The mutual funds scandal has taken on a new, perhaps much more damaging dimension with accusations that fund managers and top executives engaged in their own improper trading at the expense of other customers.
The allegation that even someone as highly placed as Richard Strong, founder of the Strong mutual fund family, was involved has infuriated investors and is a serious black mark against the $7-trillion industry, which long has enjoyed a squeaky-clean reputation.
At issue is not the money actually lost by investors, which at most may amount to a couple of billion dollars spread among some 90-million U.S. mutual fund shareholders. The real price is in a loss of trust that already is scaring some investors away.
"This is the biggest stink that's ever happened to the mutual fund industry," said Roy Smith, professor of finance at the Stern School at New York University. "You could say the first couple of cases of this were because of competition, but when the managers start to do it themselves, it's nothing more than putting your thumb on the scale."
Until this week, allegations in the spreading scandal focused on preferential treatment by fund managers of big-money customers, who were allowed to book after-hours trades at prices already closed to most fund shareholders and to engage in quick in-and-out investing known as market timing. Although market-timing is not illegal, most funds prohibit it because it racks up expenses that hurt long-term shareholders.
Now, the charges include trading by executives and fund managers themselves. Their profits came at the expense of fund shareholders whose interests they are supposed to protect.
Filings Tuesday by the Securities and Exchange Commission and Massachusetts suggested how widespread the trouble is.
Those documents allege that two international fund managers for Putnam Investments, Justin Scott and Omid Kamshad, reaped hundreds of thousands of dollars each with excessive short-term trades in Putnam funds they managed.
Putnam, which denies any wrongdoing, was aware of the activity and warned them to stop in early 2000. But Scott and Kamshad were allowed to keep their profits and continued to trade after the warnings, according to the filings. They were not fired until the end of October.
"As a result of his short-term trading, Scott realized hundreds of thousands of dollars in gains," the SEC complaint said. "Scott often traded millions of dollars worth of mutual fund shares."
Richard Strong has not been indicted or otherwise charged in the fund scandal, but he acknowledged conducting short-term trading in some of his and his family's personal accounts that were invested in Strong funds, despite the funds' policy against such trades.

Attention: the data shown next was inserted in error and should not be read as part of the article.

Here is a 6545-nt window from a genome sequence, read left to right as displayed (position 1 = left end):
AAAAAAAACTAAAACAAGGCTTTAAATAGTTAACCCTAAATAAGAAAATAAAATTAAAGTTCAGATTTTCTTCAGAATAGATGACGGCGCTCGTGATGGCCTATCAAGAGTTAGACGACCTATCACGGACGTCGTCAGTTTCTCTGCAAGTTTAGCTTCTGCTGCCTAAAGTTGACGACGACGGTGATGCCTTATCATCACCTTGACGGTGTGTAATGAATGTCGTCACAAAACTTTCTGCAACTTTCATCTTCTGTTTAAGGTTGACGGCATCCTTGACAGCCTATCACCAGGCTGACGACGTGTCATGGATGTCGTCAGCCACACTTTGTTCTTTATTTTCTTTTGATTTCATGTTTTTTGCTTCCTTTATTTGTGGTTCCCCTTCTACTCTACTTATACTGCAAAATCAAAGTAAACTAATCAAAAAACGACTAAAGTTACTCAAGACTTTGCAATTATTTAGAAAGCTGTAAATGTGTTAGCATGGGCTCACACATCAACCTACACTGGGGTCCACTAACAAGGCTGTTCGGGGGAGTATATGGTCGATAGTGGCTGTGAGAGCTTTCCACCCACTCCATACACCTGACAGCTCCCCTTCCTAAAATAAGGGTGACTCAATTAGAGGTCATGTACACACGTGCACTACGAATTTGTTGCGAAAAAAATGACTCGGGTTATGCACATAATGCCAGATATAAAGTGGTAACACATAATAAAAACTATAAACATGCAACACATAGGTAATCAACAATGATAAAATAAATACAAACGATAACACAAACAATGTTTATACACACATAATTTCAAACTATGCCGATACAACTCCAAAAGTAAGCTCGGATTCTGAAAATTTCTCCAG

In a statement, Strong did not say how much money the transactions involved but said he would personally compensate the funds for any financial losses, although he does not believe the transactions were harmful.
His offer came a day after New York Attorney General Eliot Spitzer indicated charges against Strong and his company were forthcoming. The Associated Press said an unnamed source familiar with the probe has estimated Strong's market-timing yielded as much as $600,000 _ pocket change to a man Forbes magazine estimates is worth $800-million.
Strong also said he would step down if it became appropriate _ but that may not be enough to reassure shareholders angered that the man supposed to protect them failed to do so. Strong is chairman of Strong Financial Corp., which manages nearly $43-billion in assets.
Pension funds in New York, Pennsylvania, Rhode Island and Iowa fired Putnam on Friday. They joined Massachusetts and Vermont pension officials, as well as some universities, in announcing plans to pull at least $4.4-billion out of the company, which lists $272-billion in assets under management. New England Pension Consultants, a firm that advises 190 pension plans with $150-billion in assets, has recommended that clients get out of Putnam international stock funds.
It's been a devastating year at Putnam Investments: underperforming funds, then scandal, and now a struggle to retain customers with the company's future on the line.
To reassure investors, the fund industry's trade association, the Investment Company Institute, is proposing tightening up on the 4 p.m. closing time for buy and sell orders for funds. It also wants the government to impose a 2 percent redemption fee on short-term transactions to discourage market-timing, and is asking fund firms to rewrite their ethics codes to prevent trading abuses by employees.
The SEC is expected to consider new rules for funds by the end of November. The first item on the agency's agenda would bar mutual fund companies from accepting orders from brokers after 4 p.m., a rule SEC officials say would reduce illegal late trading. The commission also will look at mutual funds' governance, management and board makeup
And Senate Banking Committee chairman Richard Shelby ordered his panel to begin an inquiry into the trading abuses, saying, "this is an issue that's not going to be swept under the rug, can't be swept under the rug, shouldn't be swept under the rug." The Alabama Republican called for hearings to begin in about two weeks.